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i will have numerous subdirectories eg. /home/a, /home/a/file, /home/a/txt, /home/b, /home/b/file, /home/b/txt, etc.

the subdirectories are created on demand. i need to add all subdirectories to open_basedir.

pls advise how to make open_basedir recognise all subdirectories of a top path?

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It already does. It's the base dir -ectory, meaning the root of an entire directory tree. If /home/ is your open_basedir, then /home/a, /home/b, etc. are already part of that directory tree. So what is your question? – Dan Grossman Feb 19 '11 at 3:39


The restriction specified with open_basedir is a directory name since PHP 5.2.16 and 5.3.4. Previous versions used it as a prefix. This means that "open_basedir = /dir/incl" also allowed access to "/dir/include" and "/dir/incls" if they exist. When you want to restrict access to only the specified directory, end with a slash. For example: open_basedir = /dir/incl/

/dir/incl/ = only the directory no subdirectories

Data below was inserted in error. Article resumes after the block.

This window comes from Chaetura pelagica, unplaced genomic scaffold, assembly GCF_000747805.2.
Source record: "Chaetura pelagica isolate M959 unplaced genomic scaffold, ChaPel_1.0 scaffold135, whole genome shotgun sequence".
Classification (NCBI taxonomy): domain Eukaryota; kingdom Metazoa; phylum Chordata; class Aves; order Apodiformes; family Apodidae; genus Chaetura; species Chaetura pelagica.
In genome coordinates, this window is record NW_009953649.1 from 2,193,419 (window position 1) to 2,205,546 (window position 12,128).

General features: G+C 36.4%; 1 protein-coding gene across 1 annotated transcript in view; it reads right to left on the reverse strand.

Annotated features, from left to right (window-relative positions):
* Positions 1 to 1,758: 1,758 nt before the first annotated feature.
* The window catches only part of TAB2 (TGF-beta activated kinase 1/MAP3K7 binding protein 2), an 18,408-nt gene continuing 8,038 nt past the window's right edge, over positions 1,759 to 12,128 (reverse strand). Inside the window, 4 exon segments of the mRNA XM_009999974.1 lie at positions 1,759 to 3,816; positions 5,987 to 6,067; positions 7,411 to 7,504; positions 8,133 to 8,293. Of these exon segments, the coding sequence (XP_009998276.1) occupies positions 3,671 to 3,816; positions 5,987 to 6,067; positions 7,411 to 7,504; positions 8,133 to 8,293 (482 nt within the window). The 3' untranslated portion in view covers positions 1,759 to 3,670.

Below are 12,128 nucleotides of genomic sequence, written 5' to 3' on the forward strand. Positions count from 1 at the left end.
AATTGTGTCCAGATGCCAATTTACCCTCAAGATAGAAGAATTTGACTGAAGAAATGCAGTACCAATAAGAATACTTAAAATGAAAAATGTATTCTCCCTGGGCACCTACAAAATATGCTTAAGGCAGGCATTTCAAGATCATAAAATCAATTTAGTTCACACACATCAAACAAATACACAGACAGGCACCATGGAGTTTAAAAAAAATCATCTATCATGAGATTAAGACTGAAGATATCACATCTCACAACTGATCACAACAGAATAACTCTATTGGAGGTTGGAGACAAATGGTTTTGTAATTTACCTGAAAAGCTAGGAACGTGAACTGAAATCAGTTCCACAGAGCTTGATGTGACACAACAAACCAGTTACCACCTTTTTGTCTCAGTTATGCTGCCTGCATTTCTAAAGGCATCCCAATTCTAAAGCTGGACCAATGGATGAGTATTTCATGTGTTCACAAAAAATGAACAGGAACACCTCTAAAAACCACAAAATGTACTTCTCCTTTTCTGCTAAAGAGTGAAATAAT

dir/incl = all subdirectories

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If Apache doesn't find some directory within specified path -- upgrading of some php module may fix the problem. I have such problem when used PHP 5.3.15 and eAccelerator which has been installed when I used PHP 5.3.3.

PHP with eAccelerator was unable to include all subdirectories within specified open_basedir, until I upgraded eAccelerator to appropriate version of PHP.

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The most important for me is to flush the eAccelerator cache. rm -rf /var/cache/php-eaccelerator/* after changing open_basedir, otherwise otherwise it reports obsoleted warnings. – hynekcer Jan 28 '13 at 2:17

open_basedir means all subdirectories are available, once the basedir is on your include_path. You will of course need to make sure any paths to included files are correct, e.g. If you want something in /home/b/file you'll need to

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